Stopping right in time
As signatories of the European Road Safety Charter since 2004, ACEM members committed to progressively equip their street models with advance braking systems (ABS and/or CBS). Moreover, the motorcycle industry supported the introduction of ABS for new motorcycles over 125cc, by progressively introducing very significant number of models with ABS well before the requirements was mandated. Several ACEM members have decided to use ABS as a standard for all their models. The sector has also developed a wide range of technologies that can operate individually or in combination with others, such as cornering ABS, rear wheel lift-off protection, automatic brake force distribution, amplified braking systems and brake by wire.
Seeing and being seen
Being detected by other road users is critical in motorcycle accident prevention. To make visual vehicle detection easier, ACEM members committed to equip all their vehicles with automatic headlamp on technology (AHO) as of 2003. Daytime running lights (DRL) and amber position lights (APL) are also used by the industry to make motorcycles more detectable for other road users.
Other relevant technologies available on the market include polyellipsoid headlamps, full LED lights (headlights, taillights and indicators), projector headlights and adaptive lights which automatically adjust headlights to curves, making night driving considerably safer.
Suspension and stability systems
High-performing suspension systems allow vehicles to adapt to different road surface conditions. They are also necessary for smooth handling and braking, and to keep riders isolated from road bumps. Over the years motorcycle manufacturers have developed a wide range of innovative vehicle suspensions systems for different motorcycle usages.
They include electronic suspension systems, speed-sensitive electronic steering stabilisers, semi-active suspension systems (which adapt the response of the suspension to road conditions, vehicle speed and driving style) and self-regulating suspensions. All these systems allow maximum stability and increase users’ control of the vehicle.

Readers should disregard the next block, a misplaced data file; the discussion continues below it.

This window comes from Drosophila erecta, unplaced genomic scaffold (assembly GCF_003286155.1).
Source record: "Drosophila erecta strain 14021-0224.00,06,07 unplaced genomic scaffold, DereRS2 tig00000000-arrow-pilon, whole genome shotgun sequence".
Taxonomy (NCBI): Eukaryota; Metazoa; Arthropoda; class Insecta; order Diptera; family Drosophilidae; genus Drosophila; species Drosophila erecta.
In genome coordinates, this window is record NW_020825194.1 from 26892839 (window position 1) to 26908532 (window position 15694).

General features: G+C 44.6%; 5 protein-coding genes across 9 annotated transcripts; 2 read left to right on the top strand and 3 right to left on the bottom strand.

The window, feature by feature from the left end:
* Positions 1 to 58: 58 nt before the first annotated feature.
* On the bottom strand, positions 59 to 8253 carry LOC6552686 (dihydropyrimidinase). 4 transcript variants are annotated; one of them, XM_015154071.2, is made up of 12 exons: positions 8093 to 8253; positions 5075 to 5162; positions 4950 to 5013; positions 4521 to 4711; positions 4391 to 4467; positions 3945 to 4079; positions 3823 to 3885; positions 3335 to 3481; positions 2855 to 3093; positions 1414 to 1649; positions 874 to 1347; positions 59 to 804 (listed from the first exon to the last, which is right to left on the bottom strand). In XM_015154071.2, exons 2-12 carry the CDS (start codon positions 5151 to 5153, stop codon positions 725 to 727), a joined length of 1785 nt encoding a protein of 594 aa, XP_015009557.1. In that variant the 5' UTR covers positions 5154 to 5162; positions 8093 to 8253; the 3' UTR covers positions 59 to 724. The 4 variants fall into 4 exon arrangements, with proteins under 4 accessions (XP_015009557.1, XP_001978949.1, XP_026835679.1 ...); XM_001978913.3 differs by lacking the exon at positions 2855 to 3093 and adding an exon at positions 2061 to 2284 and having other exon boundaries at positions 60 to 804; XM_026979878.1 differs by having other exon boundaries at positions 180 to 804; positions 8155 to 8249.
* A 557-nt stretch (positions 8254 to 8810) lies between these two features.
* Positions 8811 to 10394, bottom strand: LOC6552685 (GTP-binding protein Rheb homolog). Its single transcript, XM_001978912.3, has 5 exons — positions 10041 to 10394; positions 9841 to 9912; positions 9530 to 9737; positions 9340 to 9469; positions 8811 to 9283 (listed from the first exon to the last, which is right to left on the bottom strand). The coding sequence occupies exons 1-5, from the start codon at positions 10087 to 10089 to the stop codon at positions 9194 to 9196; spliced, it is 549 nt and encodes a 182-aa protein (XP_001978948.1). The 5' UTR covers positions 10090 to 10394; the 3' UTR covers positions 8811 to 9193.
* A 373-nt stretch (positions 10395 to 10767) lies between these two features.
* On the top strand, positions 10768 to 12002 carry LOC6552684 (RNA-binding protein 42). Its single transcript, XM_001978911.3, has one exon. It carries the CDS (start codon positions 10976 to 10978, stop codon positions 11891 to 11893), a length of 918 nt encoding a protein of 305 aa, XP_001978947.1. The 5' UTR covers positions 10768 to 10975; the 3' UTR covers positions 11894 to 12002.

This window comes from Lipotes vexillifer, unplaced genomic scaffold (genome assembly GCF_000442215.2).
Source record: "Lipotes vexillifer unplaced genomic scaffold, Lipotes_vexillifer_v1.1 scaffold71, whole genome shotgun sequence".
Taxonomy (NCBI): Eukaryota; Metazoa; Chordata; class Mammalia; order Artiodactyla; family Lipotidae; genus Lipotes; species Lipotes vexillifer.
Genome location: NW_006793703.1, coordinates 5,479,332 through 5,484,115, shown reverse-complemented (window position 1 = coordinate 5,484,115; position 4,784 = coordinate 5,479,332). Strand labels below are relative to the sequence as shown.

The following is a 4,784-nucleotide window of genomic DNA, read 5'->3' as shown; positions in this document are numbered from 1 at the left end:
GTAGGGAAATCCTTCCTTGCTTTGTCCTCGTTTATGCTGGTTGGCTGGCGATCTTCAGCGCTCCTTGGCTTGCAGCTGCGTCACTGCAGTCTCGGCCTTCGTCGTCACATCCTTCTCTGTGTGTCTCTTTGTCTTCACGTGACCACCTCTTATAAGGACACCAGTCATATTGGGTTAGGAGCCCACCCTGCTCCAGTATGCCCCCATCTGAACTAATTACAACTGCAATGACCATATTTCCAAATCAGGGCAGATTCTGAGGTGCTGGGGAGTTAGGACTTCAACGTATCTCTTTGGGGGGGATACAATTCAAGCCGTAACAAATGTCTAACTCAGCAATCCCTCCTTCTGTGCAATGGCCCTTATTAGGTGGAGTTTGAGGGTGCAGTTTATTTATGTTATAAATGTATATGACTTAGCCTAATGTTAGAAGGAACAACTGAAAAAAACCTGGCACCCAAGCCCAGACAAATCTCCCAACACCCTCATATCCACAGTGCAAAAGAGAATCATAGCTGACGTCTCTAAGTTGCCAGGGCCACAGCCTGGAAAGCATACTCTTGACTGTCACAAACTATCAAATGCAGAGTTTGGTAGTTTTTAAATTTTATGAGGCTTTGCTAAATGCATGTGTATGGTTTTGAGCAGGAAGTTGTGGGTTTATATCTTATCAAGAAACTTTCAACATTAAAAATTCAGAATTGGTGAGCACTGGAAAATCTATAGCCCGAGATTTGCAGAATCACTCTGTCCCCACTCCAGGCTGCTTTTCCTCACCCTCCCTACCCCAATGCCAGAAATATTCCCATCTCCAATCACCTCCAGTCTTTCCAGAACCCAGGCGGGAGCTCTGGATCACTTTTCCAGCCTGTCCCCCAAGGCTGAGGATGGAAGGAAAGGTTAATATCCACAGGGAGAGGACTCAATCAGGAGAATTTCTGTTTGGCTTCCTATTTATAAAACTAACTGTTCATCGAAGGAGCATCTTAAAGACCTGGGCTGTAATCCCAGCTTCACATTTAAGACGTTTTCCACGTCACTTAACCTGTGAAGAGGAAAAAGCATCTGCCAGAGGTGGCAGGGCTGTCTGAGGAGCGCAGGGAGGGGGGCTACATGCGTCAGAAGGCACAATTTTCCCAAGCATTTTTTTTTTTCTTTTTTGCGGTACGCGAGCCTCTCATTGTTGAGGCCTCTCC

Rider assistance systems for motorcycles
Rider assistance systems can help prevent accidents and contribute to collision reduction by supporting the riders in critical situations. They also enhance enjoyment and convenience by making life easier for riders. Relevant examples include: traction control systems (TCS), tyre pressure monitoring systems (TPMS), electronic adjustable suspension, electronic cruise control, gear shift assistant, fuel economy assistant, proximity activation systems (i.e. keyless riding systems), in-vehicle navigation systems, adjustable vehicle riding modes, side view assist, automatic stability control, etc.
“assistance systems can help prevent accidents and contribute to collision reduction by supporting riders in critical situations”
It is important to understand that many advanced driver assistance systems were initially engineered for cars. However, they can be potentially dangerous if applied to motorcycles without a dedicated approach. This is why ACEM members work on specific engineering solutions for rider assistance technology.
Advanced rider assistance systems: outlook
Recently some manufacturers have developed devices that provide for adaptive cruise control, forward collision warnings and even blind spot detection, all of which will contribute to increase the level of safety for motorcyclists.
The technology underpinning these systems is a combination of radar sensor, brake system, engine management and HMI (human machine interface). Some motorcycle manufacturers will include the new rider assistance systems in their models as of 2020.